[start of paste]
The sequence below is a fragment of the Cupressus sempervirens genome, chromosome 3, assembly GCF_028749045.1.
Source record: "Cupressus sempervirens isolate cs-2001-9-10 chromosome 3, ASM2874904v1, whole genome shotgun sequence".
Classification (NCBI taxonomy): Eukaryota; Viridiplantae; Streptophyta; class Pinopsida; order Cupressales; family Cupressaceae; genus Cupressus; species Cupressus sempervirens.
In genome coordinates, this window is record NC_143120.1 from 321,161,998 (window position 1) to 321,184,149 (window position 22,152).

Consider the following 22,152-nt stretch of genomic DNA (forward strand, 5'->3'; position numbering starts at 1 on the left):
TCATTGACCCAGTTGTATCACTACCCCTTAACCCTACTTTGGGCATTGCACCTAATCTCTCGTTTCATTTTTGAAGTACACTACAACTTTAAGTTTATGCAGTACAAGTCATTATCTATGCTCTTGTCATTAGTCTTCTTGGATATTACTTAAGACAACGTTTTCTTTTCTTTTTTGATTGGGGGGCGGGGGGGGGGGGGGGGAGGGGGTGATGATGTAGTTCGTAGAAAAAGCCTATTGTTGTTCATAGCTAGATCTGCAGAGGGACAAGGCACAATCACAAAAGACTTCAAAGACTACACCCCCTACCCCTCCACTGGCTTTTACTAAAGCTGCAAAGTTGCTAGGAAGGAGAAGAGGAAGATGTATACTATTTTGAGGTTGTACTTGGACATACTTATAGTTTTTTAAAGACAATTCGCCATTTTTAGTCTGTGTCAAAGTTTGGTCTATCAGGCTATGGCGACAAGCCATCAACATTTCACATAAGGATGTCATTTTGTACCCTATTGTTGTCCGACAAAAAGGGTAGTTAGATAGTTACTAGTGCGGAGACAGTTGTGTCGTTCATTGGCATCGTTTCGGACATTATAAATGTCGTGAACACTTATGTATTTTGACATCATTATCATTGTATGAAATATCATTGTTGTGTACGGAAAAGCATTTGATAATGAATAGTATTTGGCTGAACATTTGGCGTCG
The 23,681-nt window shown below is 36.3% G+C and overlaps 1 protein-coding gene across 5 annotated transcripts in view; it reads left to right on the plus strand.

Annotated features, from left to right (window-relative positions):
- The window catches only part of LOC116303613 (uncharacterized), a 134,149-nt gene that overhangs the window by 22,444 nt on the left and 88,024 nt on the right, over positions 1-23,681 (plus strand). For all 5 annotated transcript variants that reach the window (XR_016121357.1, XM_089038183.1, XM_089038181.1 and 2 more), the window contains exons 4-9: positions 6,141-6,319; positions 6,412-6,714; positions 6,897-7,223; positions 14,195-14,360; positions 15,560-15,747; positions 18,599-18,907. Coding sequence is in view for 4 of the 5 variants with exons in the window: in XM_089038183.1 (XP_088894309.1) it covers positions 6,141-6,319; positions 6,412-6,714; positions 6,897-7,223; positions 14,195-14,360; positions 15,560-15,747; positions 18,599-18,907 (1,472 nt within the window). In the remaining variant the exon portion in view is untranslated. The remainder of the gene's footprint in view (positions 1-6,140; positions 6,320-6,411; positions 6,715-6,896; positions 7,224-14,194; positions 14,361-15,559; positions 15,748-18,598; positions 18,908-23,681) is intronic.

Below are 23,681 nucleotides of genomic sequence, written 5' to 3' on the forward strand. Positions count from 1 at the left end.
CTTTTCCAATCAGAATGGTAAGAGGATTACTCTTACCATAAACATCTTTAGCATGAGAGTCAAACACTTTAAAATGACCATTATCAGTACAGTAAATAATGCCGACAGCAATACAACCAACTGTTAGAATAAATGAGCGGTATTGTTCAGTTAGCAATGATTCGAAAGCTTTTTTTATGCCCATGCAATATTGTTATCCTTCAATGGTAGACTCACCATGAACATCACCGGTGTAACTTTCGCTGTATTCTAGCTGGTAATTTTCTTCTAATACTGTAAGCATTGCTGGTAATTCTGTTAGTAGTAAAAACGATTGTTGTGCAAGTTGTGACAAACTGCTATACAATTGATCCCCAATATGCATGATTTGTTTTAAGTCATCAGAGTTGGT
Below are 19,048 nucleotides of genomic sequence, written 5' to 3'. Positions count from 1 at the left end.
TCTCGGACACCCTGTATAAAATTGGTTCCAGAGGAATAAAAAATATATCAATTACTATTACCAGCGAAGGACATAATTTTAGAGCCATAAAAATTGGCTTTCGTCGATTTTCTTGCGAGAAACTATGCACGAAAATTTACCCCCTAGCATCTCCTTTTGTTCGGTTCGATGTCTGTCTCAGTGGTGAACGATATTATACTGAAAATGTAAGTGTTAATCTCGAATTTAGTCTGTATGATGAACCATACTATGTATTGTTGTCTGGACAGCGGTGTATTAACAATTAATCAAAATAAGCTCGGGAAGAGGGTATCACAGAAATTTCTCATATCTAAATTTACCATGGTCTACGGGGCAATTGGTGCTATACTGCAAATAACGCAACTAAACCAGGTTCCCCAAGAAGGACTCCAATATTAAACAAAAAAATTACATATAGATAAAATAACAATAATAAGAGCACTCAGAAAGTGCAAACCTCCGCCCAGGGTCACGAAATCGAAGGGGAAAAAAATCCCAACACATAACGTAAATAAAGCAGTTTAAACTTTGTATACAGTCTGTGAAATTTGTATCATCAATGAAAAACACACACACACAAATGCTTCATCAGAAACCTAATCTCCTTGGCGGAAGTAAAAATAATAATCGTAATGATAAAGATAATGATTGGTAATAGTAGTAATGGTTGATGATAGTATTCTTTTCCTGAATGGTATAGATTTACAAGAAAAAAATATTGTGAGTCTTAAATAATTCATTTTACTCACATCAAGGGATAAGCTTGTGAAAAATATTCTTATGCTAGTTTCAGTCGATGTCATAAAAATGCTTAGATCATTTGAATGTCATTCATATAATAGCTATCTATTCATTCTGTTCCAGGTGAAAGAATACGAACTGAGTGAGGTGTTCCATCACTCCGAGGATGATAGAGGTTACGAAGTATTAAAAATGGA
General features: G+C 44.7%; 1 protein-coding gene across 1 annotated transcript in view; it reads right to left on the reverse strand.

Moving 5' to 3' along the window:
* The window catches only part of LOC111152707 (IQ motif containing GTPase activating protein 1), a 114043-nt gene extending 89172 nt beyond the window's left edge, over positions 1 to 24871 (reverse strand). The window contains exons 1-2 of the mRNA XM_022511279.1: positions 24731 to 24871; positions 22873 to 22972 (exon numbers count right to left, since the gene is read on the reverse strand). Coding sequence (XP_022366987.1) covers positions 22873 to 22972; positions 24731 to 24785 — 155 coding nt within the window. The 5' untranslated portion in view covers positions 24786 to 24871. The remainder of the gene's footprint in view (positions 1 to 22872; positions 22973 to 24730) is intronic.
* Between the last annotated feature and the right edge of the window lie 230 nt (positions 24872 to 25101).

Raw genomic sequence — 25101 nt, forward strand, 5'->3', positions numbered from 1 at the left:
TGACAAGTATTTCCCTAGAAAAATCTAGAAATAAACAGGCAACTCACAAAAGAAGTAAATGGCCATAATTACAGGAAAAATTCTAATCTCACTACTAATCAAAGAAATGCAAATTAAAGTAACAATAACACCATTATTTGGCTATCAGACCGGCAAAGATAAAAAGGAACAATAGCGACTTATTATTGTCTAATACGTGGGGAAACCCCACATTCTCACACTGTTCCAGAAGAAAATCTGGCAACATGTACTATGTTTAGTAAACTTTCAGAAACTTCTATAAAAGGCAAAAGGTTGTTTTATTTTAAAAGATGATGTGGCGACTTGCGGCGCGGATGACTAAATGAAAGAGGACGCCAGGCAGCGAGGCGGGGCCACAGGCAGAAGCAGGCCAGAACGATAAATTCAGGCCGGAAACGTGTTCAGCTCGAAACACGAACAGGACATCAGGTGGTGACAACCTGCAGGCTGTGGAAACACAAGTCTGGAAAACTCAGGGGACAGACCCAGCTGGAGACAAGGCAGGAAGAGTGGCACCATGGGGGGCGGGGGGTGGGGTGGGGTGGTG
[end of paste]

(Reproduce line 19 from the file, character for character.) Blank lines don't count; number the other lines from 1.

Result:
TGACAAGTATTTCCCTAGAAAAATCTAGAAATAAACAGGCAACTCACAAAAGAAGTAAATGGCCATAATTACAGGAAAAATTCTAATCTCACTACTAATCAAAGAAATGCAAATTAAAGTAACAATAACACCATTATTTGGCTATCAGACCGGCAAAGATAAAAAGGAACAATAGCGACTTATTATTGTCTAATACGTGGGGAAACCCCACATTCTCACACTGTTCCAGAAGAAAATCTGGCAACATGTACTATGTTTAGTAAACTTTCAGAAACTTCTATAAAAGGCAAAAGGTTGTTTTATTTTAAAAGATGATGTGGCGACTTGCGGCGCGGATGACTAAATGAAAGAGGACGCCAGGCAGCGAGGCGGGGCCACAGGCAGAAGCAGGCCAGAACGATAAATTCAGGCCGGAAACGTGTTCAGCTCGAAACACGAACAGGACATCAGGTGGTGACAACCTGCAGGCTGTGGAAACACAAGTCTGGAAAACTCAGGGGACAGACCCAGCTGGAGACAAGGCAGGAAGAGTGGCACCATGGGGGGCGGGGGGTGGGGTGGGGTGGTG